One of the projects to deal with in our English lessons at the FOS Pfennigparade in Munich was LOST IN TRANSLATION by Sofia Coppola.

In superficial terms, „Lost in Translation“ seems to be a film in which nothing much happens.
Silence is more expressive than dialogue and poetic lyricism dominates spectacle.
„Lost in translation“ explores cultural dislocation, loneliness and emotional estrangement by highlighting the gap between seeing, hearing and understanding. Setting her film in Japan, Coppola creates an extraordinary platform for Bob and Charlotte, who discover in one another familiarity within an unfamiliar context.
The intensity of „Lost in Translation“ lies in its small, seemingly insignificant, quiet moments.

Jet lag induced insomnia ensures that Bob and Charlotte are out of pace with the space and time of their new environment. Coppola`s fascination is featured with the ellipsis between dialogue and its translation and the intimacy that Bob and Charlotte discover against the frenetic setting of contemporary Tokyo. Meaning arises from the gaps between hearing and understanding, stillness and movement in the spaces in between.

Locating her American characters as visitors to Tokyo, Coppola is able to depict a sense of alienation that is highlighted by existence in a foreign land. The two protagonists find themselves in a different time zone, dislocated in time as well as space.

Their temporal dislocation is emphasized by Charlotte and Bob’s jet lag and insomnia, conditions that ensure that they are out of step with their surroundings.
Coppola represents this best through Charlotte’s wide open eyes as she lies on her hotel bed captive in the arms of her sleeping husband John.

Distance from home is emphasized by Bob’s fax machine that springs to life and spits out hand written notes in the early morning hours, banal questions about decor, shelving and carpet color, tedious reminders of home.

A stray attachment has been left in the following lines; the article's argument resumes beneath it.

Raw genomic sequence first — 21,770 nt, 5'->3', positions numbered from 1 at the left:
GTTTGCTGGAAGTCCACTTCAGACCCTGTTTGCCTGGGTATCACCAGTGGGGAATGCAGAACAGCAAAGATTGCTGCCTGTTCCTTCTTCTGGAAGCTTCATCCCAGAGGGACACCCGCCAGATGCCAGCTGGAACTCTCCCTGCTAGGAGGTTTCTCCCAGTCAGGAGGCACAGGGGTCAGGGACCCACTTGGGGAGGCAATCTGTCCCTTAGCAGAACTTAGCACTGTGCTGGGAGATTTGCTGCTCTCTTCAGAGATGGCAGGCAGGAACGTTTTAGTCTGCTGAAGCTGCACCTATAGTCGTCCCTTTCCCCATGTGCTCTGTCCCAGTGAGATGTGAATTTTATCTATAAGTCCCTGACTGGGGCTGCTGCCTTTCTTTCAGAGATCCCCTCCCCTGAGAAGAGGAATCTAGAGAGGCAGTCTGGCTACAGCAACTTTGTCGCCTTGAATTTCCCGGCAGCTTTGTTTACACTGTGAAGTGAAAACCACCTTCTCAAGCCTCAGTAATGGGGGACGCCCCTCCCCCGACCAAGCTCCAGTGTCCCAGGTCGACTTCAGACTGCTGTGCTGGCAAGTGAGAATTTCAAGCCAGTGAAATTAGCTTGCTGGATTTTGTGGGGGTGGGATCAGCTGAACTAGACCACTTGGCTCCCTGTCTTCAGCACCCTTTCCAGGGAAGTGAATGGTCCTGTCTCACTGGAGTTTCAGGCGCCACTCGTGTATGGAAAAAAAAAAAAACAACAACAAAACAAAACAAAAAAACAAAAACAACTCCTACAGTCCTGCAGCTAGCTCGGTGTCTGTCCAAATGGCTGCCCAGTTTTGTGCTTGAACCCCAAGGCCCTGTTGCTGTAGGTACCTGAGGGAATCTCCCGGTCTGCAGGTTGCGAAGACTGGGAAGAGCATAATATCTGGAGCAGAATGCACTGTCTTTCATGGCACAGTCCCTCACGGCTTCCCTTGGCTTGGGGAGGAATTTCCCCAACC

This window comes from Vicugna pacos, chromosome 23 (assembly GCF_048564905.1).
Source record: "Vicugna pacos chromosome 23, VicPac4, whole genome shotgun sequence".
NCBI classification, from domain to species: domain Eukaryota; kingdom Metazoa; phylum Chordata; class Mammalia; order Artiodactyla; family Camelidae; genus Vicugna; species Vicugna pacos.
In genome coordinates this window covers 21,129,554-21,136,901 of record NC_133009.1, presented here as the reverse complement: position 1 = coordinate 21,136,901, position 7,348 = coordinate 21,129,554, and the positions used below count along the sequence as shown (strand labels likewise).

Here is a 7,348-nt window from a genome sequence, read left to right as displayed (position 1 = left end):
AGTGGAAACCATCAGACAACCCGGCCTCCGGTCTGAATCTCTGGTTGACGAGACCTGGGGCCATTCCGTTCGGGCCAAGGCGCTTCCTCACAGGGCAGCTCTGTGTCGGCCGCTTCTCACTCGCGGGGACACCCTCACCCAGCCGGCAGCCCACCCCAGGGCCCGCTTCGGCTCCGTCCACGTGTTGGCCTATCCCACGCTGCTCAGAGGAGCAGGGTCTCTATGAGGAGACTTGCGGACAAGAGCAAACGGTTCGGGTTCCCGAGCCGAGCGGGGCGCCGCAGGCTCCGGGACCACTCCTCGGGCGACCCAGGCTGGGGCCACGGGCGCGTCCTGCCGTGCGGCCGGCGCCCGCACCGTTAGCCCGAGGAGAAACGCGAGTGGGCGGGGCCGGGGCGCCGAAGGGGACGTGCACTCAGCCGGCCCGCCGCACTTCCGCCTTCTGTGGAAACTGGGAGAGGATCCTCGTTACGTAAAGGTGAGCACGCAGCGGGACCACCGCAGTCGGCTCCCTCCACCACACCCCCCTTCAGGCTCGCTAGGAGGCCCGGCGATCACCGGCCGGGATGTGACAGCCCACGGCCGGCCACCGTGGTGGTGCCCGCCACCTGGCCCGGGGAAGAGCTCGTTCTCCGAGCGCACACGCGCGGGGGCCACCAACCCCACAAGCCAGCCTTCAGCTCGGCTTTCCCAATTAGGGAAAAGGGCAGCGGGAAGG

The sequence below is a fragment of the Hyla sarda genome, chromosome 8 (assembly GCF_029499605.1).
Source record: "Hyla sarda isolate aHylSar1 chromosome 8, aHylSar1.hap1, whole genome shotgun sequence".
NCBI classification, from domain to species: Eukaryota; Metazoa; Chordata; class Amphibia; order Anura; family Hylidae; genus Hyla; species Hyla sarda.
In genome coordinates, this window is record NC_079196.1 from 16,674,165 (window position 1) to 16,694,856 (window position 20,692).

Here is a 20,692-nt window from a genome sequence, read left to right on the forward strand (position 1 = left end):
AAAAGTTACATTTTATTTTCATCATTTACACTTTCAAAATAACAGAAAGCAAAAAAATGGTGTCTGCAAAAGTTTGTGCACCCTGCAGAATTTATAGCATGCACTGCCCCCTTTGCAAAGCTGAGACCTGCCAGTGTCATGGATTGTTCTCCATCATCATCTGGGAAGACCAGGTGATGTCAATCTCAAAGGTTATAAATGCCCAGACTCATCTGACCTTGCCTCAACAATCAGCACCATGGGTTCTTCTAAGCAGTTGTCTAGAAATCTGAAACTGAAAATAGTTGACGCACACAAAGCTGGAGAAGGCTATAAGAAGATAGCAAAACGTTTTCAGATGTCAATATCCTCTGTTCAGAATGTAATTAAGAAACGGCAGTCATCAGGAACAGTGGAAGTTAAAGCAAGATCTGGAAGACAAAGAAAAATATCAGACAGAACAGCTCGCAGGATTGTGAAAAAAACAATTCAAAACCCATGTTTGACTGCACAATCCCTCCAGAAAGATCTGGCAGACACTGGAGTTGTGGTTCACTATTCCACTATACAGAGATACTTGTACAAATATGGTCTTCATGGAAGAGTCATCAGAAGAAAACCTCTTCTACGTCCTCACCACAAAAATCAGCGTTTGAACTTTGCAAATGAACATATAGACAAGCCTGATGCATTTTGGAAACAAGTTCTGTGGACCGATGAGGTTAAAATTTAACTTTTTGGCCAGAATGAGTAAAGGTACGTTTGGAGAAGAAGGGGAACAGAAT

Coppola updates the romantic conventions of „the missed opportunity“ and the „too late“ to separate and parallel Bob and Charlotte’s initial experience of Tokyo.

She explains that „Lost in Translation“ is about being disconnected and looking for moments of connection: There are so many moments in life when people don’t say what they mean, when they are just missing each other.

Bob and Charlotte become linked by their experience of unfamiliarity, the feeling of being literally lost within a new time and space and disorientated within their separate lives.
Bob, in particular, is a character who defends himself with irony, but in his professional and personal life he has reached a point of crisis.

Charlotte’s transformation can be measured by her initial response to Japanese culture. Calling home to her friend Lauren, Charlotte tearfully reveals that she didn’t feel anything when she recounts her visit to the temple in Kyoto. Her alienation is compounded when she discloses „John is using hair products. I don’t know who I married“. This falls on deaf ears with a distracted voice on the other end of the phone asking to catch up when she arrives home. „Lost in Translation“ emphasises the disconnection between watching and experiencing, hearing and misunderstanding. Charlotte’s room at the Park Hyatt Hotel elevates her high above the streets, a modern castle in one of the most densely populated cities in the world. The Tokyo landscape is on view for Charlotte, but she remains anonymous.

Charlotte’s distance and alienation is emphasised by a point of view shot that Coppola constructs between Charlotte and a traditionally dressed Japanese bride who she passes in a park. And while Charlotte recognises the blush of new love in the downcast eyes of the bride, this only highlights her isolation.

What does Bob Harris (Bill Murray) whisper into Charlotte’s (Scarlett Jahansson) ear in that sublime moment when he walks back to her on a crowded Tokyo street at the end of the film? The final kiss and the whispered secret could be perceived as the ultimate indefinable moment:

Depicting a surreal landscape through exhausted, delirious eyes, „Lost in Translation“ draws from a dream-logic where questions remain unanswered.

In recent interviews Coppola confesses: Ultimately I like it better that you don’t hear it, that you can put in what you want them to say.

LOST IN TRANSLATION got the OSCAR for Original Screenplay at the 76th Academy Awards in February 2004.

(adapted from Sight and Sound, vol. 14/1, 2004
and Filmmaker: the Magazine of Independent Film, March 2004)


Walter Leder